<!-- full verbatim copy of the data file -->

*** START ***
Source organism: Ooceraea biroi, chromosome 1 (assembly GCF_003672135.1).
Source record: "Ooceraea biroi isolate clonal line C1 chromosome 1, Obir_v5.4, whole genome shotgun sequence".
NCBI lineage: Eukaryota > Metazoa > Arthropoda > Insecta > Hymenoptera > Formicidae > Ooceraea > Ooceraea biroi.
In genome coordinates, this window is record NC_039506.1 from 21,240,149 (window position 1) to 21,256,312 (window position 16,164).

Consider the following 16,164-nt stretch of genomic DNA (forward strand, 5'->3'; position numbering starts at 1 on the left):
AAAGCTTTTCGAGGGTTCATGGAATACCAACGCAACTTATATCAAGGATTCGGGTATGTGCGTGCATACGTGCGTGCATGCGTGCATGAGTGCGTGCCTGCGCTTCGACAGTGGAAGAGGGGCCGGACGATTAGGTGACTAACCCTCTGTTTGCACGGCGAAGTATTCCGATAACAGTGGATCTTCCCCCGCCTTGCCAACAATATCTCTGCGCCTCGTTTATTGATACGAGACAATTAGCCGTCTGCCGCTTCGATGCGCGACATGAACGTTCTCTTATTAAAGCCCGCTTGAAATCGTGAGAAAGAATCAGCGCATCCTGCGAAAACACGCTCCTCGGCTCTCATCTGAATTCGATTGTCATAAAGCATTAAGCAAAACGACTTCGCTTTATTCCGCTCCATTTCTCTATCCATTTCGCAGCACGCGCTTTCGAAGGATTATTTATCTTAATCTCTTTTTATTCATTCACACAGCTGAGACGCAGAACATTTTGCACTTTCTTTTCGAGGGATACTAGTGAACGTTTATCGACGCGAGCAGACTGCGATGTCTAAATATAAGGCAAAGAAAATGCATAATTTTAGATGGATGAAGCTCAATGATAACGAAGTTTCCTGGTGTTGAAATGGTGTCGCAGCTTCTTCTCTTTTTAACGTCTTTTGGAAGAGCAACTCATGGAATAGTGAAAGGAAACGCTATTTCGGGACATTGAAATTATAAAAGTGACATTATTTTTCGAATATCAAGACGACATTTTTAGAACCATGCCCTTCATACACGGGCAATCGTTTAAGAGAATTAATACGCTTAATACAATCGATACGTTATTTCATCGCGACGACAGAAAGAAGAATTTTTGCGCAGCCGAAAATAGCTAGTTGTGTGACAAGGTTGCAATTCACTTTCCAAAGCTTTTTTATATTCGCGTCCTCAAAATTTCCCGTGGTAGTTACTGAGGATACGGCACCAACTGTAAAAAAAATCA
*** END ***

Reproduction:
Source organism: Ooceraea biroi, chromosome 1 (assembly GCF_003672135.1).
Source record: "Ooceraea biroi isolate clonal line C1 chromosome 1, Obir_v5.4, whole genome shotgun sequence".
NCBI lineage: Eukaryota > Metazoa > Arthropoda > Insecta > Hymenoptera > Formicidae > Ooceraea > Ooceraea biroi.
In genome coordinates, this window is record NC_039506.1 from 21,240,149 (window position 1) to 21,256,312 (window position 16,164).

Consider the following 16,164-nt stretch of genomic DNA (forward strand, 5'->3'; position numbering starts at 1 on the left):
AAAGCTTTTCGAGGGTTCATGGAATACCAACGCAACTTATATCAAGGATTCGGGTATGTGCGTGCATACGTGCGTGCATGCGTGCATGAGTGCGTGCCTGCGCTTCGACAGTGGAAGAGGGGCCGGACGATTAGGTGACTAACCCTCTGTTTGCACGGCGAAGTATTCCGATAACAGTGGATCTTCCCCCGCCTTGCCAACAATATCTCTGCGCCTCGTTTATTGATACGAGACAATTAGCCGTCTGCCGCTTCGATGCGCGACATGAACGTTCTCTTATTAAAGCCCGCTTGAAATCGTGAGAAAGAATCAGCGCATCCTGCGAAAACACGCTCCTCGGCTCTCATCTGAATTCGATTGTCATAAAGCATTAAGCAAAACGACTTCGCTTTATTCCGCTCCATTTCTCTATCCATTTCGCAGCACGCGCTTTCGAAGGATTATTTATCTTAATCTCTTTTTATTCATTCACACAGCTGAGACGCAGAACATTTTGCACTTTCTTTTCGAGGGATACTAGTGAACGTTTATCGACGCGAGCAGACTGCGATGTCTAAATATAAGGCAAAGAAAATGCATAATTTTAGATGGATGAAGCTCAATGATAACGAAGTTTCCTGGTGTTGAAATGGTGTCGCAGCTTCTTCTCTTTTTAACGTCTTTTGGAAGAGCAACTCATGGAATAGTGAAAGGAAACGCTATTTCGGGACATTGAAATTATAAAAGTGACATTATTTTTCGAATATCAAGACGACATTTTTAGAACCATGCCCTTCATACACGGGCAATCGTTTAAGAGAATTAATACGCTTAATACAATCGATACGTTATTTCATCGCGACGACAGAAAGAAGAATTTTTGCGCAGCCGAAAATAGCTAGTTGTGTGACAAGGTTGCAATTCACTTTCCAAAGCTTTTTTATATTCGCGTCCTCAAAATTTCCCGTGGTAGTTACTGAGGATACGGCACCAACTGTAAAAAAAATCA